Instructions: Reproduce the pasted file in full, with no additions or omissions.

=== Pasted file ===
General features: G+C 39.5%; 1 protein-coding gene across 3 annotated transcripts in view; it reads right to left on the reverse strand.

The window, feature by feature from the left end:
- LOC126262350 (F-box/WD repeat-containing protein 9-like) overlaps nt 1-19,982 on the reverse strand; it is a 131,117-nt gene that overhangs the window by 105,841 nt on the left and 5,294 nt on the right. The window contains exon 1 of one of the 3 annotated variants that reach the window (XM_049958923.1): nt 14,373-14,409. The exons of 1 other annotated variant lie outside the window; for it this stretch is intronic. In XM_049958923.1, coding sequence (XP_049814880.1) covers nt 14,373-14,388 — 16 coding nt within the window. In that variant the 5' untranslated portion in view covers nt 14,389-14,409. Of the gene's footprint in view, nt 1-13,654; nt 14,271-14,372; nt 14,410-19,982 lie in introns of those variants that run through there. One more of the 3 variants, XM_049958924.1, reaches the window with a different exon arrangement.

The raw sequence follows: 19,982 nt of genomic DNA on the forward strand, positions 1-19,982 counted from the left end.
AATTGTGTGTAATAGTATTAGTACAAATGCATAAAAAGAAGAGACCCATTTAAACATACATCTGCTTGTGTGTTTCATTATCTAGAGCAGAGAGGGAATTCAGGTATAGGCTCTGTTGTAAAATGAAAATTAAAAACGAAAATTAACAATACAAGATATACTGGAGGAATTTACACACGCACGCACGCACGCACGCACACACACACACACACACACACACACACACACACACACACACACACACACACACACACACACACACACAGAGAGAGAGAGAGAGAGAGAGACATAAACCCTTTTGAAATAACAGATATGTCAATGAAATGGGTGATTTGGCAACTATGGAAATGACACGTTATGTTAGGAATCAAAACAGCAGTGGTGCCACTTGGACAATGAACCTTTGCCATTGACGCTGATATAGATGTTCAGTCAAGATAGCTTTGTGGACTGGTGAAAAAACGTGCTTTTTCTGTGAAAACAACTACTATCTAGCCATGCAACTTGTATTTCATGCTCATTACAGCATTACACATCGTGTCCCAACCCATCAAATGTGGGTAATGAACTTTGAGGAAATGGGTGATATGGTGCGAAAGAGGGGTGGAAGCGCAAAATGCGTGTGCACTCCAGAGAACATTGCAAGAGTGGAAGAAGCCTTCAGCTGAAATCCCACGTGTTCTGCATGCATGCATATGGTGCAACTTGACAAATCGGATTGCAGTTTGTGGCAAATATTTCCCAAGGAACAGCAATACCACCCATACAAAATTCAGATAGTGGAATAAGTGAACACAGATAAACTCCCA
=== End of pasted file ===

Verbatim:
General features: G+C 39.5%; 1 protein-coding gene across 3 annotated transcripts in view; it reads right to left on the reverse strand.

The window, feature by feature from the left end:
- LOC126262350 (F-box/WD repeat-containing protein 9-like) overlaps nt 1-19,982 on the reverse strand; it is a 131,117-nt gene that overhangs the window by 105,841 nt on the left and 5,294 nt on the right. The window contains exon 1 of one of the 3 annotated variants that reach the window (XM_049958923.1): nt 14,373-14,409. The exons of 1 other annotated variant lie outside the window; for it this stretch is intronic. In XM_049958923.1, coding sequence (XP_049814880.1) covers nt 14,373-14,388 — 16 coding nt within the window. In that variant the 5' untranslated portion in view covers nt 14,389-14,409. Of the gene's footprint in view, nt 1-13,654; nt 14,271-14,372; nt 14,410-19,982 lie in introns of those variants that run through there. One more of the 3 variants, XM_049958924.1, reaches the window with a different exon arrangement.

The raw sequence follows: 19,982 nt of genomic DNA on the forward strand, positions 1-19,982 counted from the left end.
AATTGTGTGTAATAGTATTAGTACAAATGCATAAAAAGAAGAGACCCATTTAAACATACATCTGCTTGTGTGTTTCATTATCTAGAGCAGAGAGGGAATTCAGGTATAGGCTCTGTTGTAAAATGAAAATTAAAAACGAAAATTAACAATACAAGATATACTGGAGGAATTTACACACGCACGCACGCACGCACGCACACACACACACACACACACACACACACACACACACACACACACACACACACACACACACACACACACAGAGAGAGAGAGAGAGAGAGAGACATAAACCCTTTTGAAATAACAGATATGTCAATGAAATGGGTGATTTGGCAACTATGGAAATGACACGTTATGTTAGGAATCAAAACAGCAGTGGTGCCACTTGGACAATGAACCTTTGCCATTGACGCTGATATAGATGTTCAGTCAAGATAGCTTTGTGGACTGGTGAAAAAACGTGCTTTTTCTGTGAAAACAACTACTATCTAGCCATGCAACTTGTATTTCATGCTCATTACAGCATTACACATCGTGTCCCAACCCATCAAATGTGGGTAATGAACTTTGAGGAAATGGGTGATATGGTGCGAAAGAGGGGTGGAAGCGCAAAATGCGTGTGCACTCCAGAGAACATTGCAAGAGTGGAAGAAGCCTTCAGCTGAAATCCCACGTGTTCTGCATGCATGCATATGGTGCAACTTGACAAATCGGATTGCAGTTTGTGGCAAATATTTCCCAAGGAACAGCAATACCACCCATACAAAATTCAGATAGTGGAATAAGTGAACACAGATAAACTCCCA